In a perfect world, we would honor our debts and obligations, every one of us. But the world is an imperfect place ,and moral obligation is something that almost never enters into the decision matrix of our society's richest. Or the banking industry.

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  • Blog
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    The US Housing Market’s Darkening Data

    Get ready for the return of declining home prices
    by Brian Pretti

    Tuesday, June 3, 2014, 5:15 AM

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    The more we look at today's data, the more it looks like that we are in a new type of pricing cycle — one that homeowners and housing investors have no prior experience with.

    And the more we learn about the fundamentals underlying the current cycle, the harder it becomes to justify today's home prices on any sustained level. Meaning a downward reversion in home values is very probable in the coming years.

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  • Blog

    The Fed Matters Much Less Than You Think

    It can't control the real economy
    by charleshughsmith

    Thursday, August 1, 2013, 5:18 AM

    8

    This lemming-like belief in the power of the Federal Reserve generates its own psychological force field, of course; the actual power of the Fed is superseded by the belief in its power. We can thus anticipate widespread disbelief at the discovery that the Fed is either irrelevant or an impediment to the non-asset-bubble parts of the economy.

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  • Blog

    Housing Prices Are Being Dangerously Distorted By Big Institutional Money

    Do we really want to live through Housing Bubble 2.0?
    by Adam Taggart

    Tuesday, June 4, 2013, 2:27 PM

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    The airwaves are full of stories of economic recovery. One trumpeted recently has been the rapid recovery in housing, at least as measured in prices.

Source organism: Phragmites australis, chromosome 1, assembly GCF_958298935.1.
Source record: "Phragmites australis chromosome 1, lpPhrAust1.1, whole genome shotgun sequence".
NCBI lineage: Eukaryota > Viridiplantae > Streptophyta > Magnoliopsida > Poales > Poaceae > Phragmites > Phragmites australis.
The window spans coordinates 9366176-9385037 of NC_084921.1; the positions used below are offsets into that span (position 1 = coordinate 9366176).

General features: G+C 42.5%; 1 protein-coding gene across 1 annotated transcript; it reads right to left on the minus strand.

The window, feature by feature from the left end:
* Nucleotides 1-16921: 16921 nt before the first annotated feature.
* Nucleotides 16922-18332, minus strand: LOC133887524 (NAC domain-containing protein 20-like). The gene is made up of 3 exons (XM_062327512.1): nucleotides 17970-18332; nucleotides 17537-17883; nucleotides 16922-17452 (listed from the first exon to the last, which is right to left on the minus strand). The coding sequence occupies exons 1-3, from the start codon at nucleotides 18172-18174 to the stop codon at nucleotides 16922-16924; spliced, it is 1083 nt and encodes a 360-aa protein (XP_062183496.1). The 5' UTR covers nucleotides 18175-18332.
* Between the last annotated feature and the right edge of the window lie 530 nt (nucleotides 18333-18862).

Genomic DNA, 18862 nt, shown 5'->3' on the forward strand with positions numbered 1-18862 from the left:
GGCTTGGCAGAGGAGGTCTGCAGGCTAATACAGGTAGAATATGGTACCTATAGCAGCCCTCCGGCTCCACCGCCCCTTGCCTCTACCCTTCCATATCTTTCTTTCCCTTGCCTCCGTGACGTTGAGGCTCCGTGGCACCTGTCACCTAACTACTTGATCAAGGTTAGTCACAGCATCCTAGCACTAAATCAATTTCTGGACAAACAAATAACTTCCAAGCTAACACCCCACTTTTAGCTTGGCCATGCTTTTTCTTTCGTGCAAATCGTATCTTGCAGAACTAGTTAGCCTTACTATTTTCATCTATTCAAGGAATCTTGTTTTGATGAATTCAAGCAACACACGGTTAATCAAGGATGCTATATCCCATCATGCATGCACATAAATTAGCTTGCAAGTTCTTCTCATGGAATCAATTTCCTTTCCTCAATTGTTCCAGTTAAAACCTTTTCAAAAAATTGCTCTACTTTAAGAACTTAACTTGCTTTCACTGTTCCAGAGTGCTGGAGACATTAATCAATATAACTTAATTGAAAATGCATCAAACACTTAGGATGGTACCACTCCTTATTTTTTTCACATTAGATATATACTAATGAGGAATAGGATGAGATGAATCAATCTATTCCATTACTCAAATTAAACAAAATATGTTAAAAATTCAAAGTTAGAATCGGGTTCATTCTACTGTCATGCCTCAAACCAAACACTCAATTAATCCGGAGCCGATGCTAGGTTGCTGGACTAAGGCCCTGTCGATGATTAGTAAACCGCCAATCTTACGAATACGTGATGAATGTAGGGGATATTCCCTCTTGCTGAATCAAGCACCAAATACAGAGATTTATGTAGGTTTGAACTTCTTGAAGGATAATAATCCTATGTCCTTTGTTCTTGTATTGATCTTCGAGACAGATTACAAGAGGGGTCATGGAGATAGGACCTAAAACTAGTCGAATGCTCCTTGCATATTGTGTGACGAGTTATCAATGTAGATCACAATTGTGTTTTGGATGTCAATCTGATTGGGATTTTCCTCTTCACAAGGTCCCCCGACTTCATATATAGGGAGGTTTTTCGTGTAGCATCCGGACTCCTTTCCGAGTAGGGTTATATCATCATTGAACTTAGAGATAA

The problem is: a good portion of the rebound in house prices in many markets has less to do with renewed optimism, new jobs, and rising wages, and more to do with big money investors fueled by the ultra-cheap money policies of the Fed.

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  • Blog
    © Neil Lockhart | Dreamstime.com

    Housing Prices Are Being Dangerously Distorted by Big Institutional Money

    Do we really want to live through Housing Bubble 2.0?
    by Chris Martenson

    Tuesday, June 4, 2013, 2:20 PM

    28

    The airwaves are full of stories of economic recovery. One trumpeted recently has been the rapid recovery in housing, at least as measured in prices.

    The problem is, a good portion of the rebound in house prices in many markets has less to do with renewed optimism, new jobs, and rising wages, and more to do with big money investors fueled by the ultra-cheap money policies of the Fed.

    Read More »

  • Blog
    © Skypixel | Dreamstime.com

    The Unsafe Foundation of Our Housing ‘Recovery’

    Overdependence on subsidies, debt, and unfounded optimism